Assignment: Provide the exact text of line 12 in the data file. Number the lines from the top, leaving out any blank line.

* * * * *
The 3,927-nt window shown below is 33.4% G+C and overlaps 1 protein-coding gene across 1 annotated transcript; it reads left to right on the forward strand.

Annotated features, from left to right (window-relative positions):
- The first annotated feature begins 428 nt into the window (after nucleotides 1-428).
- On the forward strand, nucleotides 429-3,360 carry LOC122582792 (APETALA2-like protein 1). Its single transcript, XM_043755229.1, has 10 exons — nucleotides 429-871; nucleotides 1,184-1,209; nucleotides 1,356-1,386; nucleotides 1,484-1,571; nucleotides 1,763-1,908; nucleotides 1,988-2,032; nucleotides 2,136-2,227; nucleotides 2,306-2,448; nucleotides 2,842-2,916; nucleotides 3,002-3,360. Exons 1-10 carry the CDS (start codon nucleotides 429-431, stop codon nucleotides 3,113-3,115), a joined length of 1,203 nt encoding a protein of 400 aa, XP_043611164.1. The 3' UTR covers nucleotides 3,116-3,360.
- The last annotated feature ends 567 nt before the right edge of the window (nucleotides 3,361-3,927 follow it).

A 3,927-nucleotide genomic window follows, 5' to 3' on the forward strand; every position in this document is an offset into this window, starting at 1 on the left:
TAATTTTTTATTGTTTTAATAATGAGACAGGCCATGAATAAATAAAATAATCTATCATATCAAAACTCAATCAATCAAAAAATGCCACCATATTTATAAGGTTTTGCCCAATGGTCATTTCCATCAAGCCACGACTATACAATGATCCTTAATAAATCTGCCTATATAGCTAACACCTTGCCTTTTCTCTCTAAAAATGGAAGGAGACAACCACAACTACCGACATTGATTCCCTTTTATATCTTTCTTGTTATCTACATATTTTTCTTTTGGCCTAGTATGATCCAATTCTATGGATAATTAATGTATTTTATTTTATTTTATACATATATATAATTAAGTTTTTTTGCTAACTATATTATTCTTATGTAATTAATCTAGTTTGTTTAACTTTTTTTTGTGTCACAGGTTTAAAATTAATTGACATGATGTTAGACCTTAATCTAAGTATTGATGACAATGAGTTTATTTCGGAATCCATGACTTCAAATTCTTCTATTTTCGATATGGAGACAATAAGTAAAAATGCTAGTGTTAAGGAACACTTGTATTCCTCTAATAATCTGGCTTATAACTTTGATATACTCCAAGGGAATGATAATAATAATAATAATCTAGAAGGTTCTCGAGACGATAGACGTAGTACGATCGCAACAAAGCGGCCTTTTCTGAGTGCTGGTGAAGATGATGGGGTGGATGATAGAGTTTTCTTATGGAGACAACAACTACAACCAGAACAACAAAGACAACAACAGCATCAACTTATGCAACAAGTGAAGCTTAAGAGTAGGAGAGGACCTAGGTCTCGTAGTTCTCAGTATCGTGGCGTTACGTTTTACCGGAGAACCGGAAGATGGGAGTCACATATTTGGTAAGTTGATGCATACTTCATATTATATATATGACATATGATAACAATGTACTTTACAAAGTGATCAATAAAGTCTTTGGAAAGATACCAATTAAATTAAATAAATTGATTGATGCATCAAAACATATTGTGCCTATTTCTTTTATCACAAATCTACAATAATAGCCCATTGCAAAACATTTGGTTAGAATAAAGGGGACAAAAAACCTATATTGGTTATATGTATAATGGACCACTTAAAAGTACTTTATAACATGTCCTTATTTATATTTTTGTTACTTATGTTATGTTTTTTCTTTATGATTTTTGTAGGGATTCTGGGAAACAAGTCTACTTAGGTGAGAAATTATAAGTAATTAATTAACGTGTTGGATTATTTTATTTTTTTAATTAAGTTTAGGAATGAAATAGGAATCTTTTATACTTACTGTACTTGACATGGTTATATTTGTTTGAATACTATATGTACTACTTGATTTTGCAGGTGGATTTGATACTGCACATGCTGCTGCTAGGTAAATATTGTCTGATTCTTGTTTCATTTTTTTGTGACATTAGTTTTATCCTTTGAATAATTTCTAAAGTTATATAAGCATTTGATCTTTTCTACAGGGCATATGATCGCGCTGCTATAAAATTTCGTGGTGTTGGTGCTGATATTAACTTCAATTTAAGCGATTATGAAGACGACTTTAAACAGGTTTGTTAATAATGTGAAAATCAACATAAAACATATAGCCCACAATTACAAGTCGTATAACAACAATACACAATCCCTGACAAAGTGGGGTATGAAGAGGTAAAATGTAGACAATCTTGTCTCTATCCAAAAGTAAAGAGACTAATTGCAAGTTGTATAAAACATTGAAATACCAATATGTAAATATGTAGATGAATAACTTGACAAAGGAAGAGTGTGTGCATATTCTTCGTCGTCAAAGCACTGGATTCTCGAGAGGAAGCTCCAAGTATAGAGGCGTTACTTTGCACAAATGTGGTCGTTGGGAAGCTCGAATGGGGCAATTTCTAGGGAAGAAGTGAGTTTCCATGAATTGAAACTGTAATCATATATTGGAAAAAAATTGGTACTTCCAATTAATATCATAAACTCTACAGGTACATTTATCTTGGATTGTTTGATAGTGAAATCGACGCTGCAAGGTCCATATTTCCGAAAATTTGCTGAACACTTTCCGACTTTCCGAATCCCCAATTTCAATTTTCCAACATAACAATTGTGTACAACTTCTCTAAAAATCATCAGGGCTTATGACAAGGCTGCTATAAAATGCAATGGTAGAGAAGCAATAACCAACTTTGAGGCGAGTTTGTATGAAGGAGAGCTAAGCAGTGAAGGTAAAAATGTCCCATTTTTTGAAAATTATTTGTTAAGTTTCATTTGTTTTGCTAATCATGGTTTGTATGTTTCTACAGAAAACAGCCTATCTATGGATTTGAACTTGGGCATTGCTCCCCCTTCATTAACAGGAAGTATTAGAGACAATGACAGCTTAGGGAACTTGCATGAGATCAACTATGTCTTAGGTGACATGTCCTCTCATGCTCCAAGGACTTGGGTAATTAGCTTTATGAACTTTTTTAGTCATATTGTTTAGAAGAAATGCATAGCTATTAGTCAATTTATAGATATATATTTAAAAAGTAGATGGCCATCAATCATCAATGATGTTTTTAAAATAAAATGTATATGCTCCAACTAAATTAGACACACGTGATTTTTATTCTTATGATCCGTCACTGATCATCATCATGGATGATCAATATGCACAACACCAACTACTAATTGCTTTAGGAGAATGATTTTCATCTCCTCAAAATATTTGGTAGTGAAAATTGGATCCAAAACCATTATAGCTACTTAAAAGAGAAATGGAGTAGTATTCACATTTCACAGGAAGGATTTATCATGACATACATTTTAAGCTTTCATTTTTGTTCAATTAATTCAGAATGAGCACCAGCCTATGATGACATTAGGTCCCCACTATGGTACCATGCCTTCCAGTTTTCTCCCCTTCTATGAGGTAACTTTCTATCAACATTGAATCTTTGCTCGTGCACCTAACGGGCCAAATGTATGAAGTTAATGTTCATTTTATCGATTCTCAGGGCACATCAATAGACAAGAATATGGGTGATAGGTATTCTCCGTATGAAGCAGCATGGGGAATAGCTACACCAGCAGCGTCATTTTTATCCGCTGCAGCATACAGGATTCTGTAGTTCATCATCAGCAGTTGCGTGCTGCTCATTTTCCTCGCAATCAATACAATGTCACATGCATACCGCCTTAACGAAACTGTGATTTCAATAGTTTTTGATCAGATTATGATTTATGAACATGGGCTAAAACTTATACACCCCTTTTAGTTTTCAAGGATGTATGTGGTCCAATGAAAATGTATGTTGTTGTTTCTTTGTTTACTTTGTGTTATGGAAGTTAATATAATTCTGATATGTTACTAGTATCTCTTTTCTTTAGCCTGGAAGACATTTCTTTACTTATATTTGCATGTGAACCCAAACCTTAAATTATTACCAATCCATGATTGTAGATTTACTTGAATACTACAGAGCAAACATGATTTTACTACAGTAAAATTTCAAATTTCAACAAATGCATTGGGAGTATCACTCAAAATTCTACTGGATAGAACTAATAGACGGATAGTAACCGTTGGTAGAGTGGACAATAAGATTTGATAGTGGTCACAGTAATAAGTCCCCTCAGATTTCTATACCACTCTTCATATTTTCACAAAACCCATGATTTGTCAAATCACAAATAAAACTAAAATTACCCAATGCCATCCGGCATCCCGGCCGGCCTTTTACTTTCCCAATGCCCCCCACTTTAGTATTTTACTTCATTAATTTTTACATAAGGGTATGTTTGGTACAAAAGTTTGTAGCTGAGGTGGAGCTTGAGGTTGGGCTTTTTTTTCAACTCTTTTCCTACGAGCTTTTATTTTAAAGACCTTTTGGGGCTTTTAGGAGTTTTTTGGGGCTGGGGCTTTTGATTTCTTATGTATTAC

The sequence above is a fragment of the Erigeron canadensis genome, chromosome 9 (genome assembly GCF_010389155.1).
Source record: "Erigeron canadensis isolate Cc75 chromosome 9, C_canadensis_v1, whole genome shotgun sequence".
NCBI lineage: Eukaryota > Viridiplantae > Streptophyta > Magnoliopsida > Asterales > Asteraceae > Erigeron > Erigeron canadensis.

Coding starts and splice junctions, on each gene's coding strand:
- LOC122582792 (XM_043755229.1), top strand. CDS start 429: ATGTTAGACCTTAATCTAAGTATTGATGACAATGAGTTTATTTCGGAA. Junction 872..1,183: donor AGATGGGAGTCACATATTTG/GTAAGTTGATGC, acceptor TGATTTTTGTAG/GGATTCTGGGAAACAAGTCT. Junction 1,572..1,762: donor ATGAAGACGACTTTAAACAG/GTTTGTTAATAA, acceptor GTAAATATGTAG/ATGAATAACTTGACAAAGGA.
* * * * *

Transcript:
- LOC122582792 (XM_043755229.1), top strand. CDS start 429: ATGTTAGACCTTAATCTAAGTATTGATGACAATGAGTTTATTTCGGAA. Junction 872..1,183: donor AGATGGGAGTCACATATTTG/GTAAGTTGATGC, acceptor TGATTTTTGTAG/GGATTCTGGGAAACAAGTCT. Junction 1,572..1,762: donor ATGAAGACGACTTTAAACAG/GTTTGTTAATAA, acceptor GTAAATATGTAG/ATGAATAACTTGACAAAGGA.